The Department of Land and Natural Resources (DLNR), has been providing resources for a team to investigate the known locations of, and more recently to begin controlling deer. The purpose of the work is to protect Hawai‘i island from the impacts of axis deer that were illegally introduced and are now spreading. Axis deer are not native to Hawai‘i, and they are known pests of agriculture, as well as native and culturally significant plants, many of which are already endangered.
Recognizing the impact this invasive species can have on local cattleman and farmers, a partnership between conservation groups and the agricultural community was formed last year. It has since proved its readiness to address this new threat with the taking of the first axis deer on the Big Island on April 11, 2012, as part of an official program to remove these unwanted pests from the island.
This comes after nearly a year of extensive field surveys, training and coordination with land owners and managers. The team is actively working toward the goal of eradicating the population before Big Island ranchers and farmers face the same problems now occurring on Maui and other places where deer populations are exploding at the expense of local communities.
“We only need to look at Maui to see the devastating impacts axis deer can have on local people, especially ranchers and farmers,” said William J. Aila, Jr., DLNR Chairperson. “For the past year we have been chasing reports and leads about several deer populations on the Big Island, and we are very pleased to see the progress being made by the team. We are hopeful, with the community’s cooperation, that we can get all the deer off the Big Island before it’s too late,” he said.
Officials believe the axis deer were smuggled to the Big Island and released by private individuals. Although there has been no official investigation, Hawaii Senator Gil Kahele and government agencies have responded quickly by reviewing existing statutes and rules to strengthen them and increase penalties for unsanctioned movement of game mammals.
“I want to commend the DLNR, HISC and BIISC for their efforts to control, and for working closely with the local ranchers and other land owners – which has led us to this success,” said Sen. Kahele. “This is an issue that needs immediate resolution by getting rid of the deer before they become a problem. I think this issue really emphasized the need to focus more attention on inter-island transportation issues to prevent this from happening again,” he said.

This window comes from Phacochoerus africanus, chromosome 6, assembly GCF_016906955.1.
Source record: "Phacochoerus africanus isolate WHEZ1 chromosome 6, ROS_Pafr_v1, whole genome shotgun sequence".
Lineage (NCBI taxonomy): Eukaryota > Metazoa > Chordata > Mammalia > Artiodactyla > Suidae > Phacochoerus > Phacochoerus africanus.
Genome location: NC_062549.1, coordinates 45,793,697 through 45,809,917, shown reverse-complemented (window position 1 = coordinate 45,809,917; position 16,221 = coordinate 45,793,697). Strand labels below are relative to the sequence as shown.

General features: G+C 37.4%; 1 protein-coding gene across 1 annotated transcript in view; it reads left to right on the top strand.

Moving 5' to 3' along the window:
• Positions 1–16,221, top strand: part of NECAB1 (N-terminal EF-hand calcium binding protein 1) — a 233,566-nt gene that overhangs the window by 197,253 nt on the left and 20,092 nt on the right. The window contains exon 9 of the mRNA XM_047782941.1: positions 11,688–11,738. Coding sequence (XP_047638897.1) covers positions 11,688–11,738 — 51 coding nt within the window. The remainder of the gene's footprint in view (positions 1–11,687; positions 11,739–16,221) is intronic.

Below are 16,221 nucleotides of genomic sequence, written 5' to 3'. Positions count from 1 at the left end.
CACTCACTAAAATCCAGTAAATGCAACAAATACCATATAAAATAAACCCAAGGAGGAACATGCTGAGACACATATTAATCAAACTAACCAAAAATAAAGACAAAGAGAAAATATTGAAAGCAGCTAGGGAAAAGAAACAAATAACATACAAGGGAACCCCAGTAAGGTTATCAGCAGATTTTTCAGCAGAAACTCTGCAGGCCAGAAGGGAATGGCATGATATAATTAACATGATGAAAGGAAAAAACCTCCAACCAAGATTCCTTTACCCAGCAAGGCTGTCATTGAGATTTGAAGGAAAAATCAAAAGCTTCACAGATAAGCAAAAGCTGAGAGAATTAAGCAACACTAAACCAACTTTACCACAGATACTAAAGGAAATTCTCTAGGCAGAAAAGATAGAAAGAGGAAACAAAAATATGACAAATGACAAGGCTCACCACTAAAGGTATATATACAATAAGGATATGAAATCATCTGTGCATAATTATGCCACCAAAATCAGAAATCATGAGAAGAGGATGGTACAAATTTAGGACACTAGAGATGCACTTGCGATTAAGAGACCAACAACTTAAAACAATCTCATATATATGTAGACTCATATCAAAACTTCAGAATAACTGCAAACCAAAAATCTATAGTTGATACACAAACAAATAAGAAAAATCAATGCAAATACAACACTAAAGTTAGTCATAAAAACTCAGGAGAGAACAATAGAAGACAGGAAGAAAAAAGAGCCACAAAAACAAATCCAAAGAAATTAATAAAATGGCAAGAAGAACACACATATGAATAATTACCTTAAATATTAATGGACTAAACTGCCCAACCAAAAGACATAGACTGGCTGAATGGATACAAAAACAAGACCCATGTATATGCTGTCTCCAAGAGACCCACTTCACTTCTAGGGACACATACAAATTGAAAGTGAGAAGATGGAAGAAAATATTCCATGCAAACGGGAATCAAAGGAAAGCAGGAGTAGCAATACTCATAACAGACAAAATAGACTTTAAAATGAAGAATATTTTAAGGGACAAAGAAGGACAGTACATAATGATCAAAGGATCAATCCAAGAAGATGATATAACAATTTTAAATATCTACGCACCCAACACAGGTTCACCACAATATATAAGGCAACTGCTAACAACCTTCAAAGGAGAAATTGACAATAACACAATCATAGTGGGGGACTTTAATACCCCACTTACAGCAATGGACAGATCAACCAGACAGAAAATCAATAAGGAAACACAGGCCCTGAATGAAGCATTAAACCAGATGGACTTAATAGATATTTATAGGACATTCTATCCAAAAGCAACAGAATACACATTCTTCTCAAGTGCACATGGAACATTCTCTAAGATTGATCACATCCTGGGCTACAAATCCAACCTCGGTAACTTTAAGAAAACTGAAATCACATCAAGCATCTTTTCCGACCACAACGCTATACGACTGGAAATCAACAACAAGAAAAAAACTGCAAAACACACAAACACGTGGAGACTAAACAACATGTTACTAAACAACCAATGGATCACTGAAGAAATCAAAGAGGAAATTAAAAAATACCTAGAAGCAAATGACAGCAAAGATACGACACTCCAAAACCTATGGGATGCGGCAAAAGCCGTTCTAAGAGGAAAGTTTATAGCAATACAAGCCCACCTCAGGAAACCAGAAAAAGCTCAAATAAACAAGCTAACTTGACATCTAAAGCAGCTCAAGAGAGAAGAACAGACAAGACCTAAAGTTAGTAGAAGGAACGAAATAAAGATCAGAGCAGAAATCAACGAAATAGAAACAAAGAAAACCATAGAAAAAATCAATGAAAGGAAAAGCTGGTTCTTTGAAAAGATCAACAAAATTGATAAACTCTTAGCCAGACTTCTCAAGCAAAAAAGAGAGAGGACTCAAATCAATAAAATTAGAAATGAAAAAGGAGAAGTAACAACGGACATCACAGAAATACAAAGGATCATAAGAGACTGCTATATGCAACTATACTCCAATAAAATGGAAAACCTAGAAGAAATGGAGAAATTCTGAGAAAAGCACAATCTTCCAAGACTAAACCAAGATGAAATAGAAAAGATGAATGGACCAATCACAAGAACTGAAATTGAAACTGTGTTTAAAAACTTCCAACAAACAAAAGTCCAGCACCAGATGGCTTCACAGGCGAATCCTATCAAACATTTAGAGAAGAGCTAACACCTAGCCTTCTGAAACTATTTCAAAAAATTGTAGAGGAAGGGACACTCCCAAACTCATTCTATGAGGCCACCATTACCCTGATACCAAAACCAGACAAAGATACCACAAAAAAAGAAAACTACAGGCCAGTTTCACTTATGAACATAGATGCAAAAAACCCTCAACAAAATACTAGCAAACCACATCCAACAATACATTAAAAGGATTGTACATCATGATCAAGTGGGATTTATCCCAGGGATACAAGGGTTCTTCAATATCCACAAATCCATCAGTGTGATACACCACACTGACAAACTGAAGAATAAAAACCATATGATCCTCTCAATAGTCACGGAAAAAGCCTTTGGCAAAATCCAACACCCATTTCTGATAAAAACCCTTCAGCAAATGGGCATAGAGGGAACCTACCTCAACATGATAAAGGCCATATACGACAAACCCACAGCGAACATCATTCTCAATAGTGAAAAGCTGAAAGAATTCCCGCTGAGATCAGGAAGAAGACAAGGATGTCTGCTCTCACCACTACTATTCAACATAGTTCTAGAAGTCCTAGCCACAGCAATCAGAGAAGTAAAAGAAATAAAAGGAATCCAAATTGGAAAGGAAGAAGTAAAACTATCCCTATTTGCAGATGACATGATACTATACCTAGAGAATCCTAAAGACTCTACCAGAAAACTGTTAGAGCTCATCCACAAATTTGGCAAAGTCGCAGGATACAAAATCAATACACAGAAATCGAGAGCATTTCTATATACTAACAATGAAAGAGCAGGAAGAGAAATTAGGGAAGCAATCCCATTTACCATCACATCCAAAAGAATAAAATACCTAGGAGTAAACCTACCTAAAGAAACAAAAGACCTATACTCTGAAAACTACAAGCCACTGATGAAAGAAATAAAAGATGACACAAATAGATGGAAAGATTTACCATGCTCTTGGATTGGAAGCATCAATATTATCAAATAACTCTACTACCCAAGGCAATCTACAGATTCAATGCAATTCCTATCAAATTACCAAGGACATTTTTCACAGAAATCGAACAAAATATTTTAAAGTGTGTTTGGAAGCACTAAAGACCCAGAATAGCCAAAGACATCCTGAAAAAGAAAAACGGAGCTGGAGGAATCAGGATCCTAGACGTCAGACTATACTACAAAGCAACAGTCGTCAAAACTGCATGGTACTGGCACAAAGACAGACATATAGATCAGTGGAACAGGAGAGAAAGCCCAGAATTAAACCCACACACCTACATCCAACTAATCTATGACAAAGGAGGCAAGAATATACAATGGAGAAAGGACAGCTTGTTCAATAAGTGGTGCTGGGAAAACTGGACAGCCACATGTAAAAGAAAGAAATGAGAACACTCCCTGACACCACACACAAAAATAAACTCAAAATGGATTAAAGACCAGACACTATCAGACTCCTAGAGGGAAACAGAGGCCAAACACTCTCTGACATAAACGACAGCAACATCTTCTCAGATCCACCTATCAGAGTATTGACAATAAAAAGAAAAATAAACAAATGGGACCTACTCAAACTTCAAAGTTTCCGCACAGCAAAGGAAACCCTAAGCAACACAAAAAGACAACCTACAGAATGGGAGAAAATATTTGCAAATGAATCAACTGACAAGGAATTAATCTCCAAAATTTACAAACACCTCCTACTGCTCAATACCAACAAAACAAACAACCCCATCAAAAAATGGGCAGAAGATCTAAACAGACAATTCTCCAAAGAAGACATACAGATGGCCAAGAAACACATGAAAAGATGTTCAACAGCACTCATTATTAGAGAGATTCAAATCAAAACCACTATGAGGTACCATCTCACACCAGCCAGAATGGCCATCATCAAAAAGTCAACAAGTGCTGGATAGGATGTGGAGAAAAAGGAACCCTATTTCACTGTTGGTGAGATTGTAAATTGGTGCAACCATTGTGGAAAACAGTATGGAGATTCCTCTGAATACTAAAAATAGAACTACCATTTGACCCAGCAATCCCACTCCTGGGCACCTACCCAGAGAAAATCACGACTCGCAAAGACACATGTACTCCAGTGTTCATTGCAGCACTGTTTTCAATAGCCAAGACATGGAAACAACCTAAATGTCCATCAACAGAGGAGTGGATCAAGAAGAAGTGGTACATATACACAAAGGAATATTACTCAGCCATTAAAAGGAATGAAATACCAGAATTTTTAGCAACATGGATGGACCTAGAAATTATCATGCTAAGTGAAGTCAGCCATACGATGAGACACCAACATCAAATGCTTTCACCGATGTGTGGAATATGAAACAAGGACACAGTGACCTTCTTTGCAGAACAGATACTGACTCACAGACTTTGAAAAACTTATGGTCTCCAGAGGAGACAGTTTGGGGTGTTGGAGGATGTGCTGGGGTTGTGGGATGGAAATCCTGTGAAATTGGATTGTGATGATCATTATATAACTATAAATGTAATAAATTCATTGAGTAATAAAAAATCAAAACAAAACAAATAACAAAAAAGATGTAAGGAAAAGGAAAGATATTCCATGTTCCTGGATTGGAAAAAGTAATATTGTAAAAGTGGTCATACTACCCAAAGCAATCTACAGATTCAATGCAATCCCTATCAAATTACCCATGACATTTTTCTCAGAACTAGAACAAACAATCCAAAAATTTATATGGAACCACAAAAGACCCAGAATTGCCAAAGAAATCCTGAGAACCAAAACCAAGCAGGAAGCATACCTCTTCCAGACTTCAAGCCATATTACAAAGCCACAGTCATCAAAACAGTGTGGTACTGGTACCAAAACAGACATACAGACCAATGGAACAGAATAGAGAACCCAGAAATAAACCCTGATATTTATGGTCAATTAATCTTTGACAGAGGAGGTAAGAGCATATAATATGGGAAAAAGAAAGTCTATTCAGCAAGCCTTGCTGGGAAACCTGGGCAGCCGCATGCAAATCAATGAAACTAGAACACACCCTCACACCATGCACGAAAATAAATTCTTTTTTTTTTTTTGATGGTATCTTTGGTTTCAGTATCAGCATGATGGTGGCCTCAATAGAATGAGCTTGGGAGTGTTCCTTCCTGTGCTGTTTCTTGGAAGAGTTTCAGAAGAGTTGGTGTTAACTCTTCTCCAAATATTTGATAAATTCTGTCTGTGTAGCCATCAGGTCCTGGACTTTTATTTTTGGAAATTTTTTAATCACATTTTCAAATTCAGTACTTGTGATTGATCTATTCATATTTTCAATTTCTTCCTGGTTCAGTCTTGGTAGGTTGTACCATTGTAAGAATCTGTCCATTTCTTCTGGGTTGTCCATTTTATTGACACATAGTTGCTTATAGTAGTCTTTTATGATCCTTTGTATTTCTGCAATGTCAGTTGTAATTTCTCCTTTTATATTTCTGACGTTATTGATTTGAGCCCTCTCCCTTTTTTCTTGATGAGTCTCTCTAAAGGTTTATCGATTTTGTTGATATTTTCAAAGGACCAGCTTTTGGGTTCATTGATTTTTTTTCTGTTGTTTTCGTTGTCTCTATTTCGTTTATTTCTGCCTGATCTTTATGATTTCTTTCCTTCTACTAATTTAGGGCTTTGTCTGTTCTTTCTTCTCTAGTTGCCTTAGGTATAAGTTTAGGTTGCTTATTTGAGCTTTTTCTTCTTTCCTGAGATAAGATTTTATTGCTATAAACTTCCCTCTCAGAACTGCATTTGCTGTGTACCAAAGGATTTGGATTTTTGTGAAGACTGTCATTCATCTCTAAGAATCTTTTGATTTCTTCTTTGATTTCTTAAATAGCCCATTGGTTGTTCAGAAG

“We appreciate the efforts by the BIISC and DLNR to eradicate any population of axis deer on Hawai`i Island,” said Russell S. Kokubun, Chairperson of the Hawai`i Board of Agriculture. ”The deer are considered injurious wildlife and pose a serious threat to the environment and agriculture.”
Unlike Maui, which has struggled with the damage done by axis deer on farms, ranches, and in the forest and watersheds, the Big Island has been spared of these impacts without an established axis deer population in the past.
In response to the recent effort of the partnership, Tim Richards, president of the Cattlemen’s Association and owner of Kahua Ranch said, “We are concerned about the impact that deer have had on our neighboring islands – and the losses that farmers and ranchers have incurred, especially during drought. The axis deer has proven itself to be a menace to the cattle industry specifically. If we want to promote local food production and sustainable ranching, then we need to get rid of the deer before they become established.”
Big Island conservation groups are also concerned about the impact another ungulate (hoofed animal) will have on native ecosystems already under threat – particularly one that can leap over fences ten feet high.
Although the Big Island Invasive Species Committee is staffing the control effort, it is being guided by DLNR and other conservation organizations and agriculture associations.
Jan Schipper, BIISC manager, said, “We are fortunate to have two highly skilled marksmen working on this project, who were trained by hunters on Moloka‘i, to ensure that animals are treated as humanely as possible. We are not able to disclose the exact locations of deer we have sighted, or the animal that was shot, out of respect for cooperating landowners’ privacy. We are mindful that trespassing and poaching are a major concern for some landowners.”
“We have a very strict protocol in place to ensure that we not only remove the problem deer with the landowner’s blessing, but also verify that the deer do not have any diseases. Since we do not know who brought the deer, where they came from or how they got here – we cannot be sure of the risks these animals present, so we are taking every precaution,” Schipper said.
Reports of axis deer sightings across the Big Island have been increasing over the past year, since the Big Island Invasive Species Committee took a photograph of one in Ka’u District with a game camera on April 29th of 2011. The game camera was set up in response to a deer sighting made by local ranchers. Before this date the project has focused on mapping the distribution and confirming the numerous reports, and photographs were the only solid evidence of their existence.
The first attempt to bring axis deer to the Big Island for game hunting began in the 1950’s and 1960’s – a process which was halted by protests from the farming and ranching community who were already aware of the risks of this animal.
Now, over 50 years later, ranchers and farmers are again raising their concerns over the threat these deer pose – especially in light of recent flurry of reports of deer in areas dominated by local agriculture.
As Hawai‘i is working towards greater food sustainability, protecting local, diversified agriculture from the devastating impacts of axis deer will be critical.